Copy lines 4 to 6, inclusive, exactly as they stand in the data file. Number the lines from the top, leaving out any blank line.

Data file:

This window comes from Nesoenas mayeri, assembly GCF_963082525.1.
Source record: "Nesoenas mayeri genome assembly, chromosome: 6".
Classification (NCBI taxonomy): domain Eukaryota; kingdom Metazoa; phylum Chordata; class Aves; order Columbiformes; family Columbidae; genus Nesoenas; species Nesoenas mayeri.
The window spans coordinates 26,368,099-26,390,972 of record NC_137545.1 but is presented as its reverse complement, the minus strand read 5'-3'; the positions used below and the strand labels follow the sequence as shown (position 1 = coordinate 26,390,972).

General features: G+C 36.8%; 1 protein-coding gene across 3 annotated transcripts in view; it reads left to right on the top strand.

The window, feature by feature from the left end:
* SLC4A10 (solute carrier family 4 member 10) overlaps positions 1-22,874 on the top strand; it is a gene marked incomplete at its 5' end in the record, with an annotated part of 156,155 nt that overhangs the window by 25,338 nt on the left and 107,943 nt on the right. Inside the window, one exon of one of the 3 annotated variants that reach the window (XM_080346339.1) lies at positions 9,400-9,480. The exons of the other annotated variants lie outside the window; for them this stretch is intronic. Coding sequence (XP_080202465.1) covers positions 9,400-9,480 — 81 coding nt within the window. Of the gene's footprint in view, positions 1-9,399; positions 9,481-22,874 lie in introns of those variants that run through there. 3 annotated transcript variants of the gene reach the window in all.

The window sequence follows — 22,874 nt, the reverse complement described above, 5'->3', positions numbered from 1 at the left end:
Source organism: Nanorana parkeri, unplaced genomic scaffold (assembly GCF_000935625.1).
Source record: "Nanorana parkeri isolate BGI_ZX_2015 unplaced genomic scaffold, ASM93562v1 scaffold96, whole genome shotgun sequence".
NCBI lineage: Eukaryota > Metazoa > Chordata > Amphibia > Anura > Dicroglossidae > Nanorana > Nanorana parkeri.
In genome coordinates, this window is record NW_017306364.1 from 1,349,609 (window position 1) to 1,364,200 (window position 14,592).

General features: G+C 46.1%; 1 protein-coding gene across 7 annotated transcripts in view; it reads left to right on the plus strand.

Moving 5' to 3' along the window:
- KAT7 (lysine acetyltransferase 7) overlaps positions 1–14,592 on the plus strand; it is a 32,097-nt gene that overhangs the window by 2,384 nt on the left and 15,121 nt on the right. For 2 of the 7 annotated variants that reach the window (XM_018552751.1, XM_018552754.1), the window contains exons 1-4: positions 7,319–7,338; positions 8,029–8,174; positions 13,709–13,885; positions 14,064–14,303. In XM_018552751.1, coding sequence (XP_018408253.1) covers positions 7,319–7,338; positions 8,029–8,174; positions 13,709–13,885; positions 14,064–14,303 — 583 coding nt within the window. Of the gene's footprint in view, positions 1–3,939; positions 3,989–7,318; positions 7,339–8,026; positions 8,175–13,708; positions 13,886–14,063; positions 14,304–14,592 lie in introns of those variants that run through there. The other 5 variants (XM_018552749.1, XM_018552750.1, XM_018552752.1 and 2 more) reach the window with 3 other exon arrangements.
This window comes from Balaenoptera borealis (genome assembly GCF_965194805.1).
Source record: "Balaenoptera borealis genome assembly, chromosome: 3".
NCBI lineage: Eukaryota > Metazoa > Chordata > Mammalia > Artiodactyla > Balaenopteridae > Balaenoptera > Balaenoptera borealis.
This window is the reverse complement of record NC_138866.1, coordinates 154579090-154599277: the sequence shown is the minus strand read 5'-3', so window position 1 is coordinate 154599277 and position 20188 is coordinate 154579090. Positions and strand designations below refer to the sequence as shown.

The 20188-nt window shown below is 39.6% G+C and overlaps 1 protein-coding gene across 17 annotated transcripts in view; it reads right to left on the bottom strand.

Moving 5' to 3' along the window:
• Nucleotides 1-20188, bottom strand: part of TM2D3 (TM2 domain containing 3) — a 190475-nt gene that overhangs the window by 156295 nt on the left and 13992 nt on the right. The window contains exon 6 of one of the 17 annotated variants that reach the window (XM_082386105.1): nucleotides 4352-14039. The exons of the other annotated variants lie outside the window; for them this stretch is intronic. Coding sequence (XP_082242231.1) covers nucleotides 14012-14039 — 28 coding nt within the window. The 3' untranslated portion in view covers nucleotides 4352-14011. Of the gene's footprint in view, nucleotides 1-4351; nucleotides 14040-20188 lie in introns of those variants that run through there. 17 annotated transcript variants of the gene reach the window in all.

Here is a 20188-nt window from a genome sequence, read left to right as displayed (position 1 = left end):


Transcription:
The window spans coordinates 26,368,099-26,390,972 of record NC_137545.1 but is presented as its reverse complement, the minus strand read 5'-3'; the positions used below and the strand labels follow the sequence as shown (position 1 = coordinate 26,390,972).

General features: G+C 36.8%; 1 protein-coding gene across 3 annotated transcripts in view; it reads left to right on the top strand.

The window, feature by feature from the left end: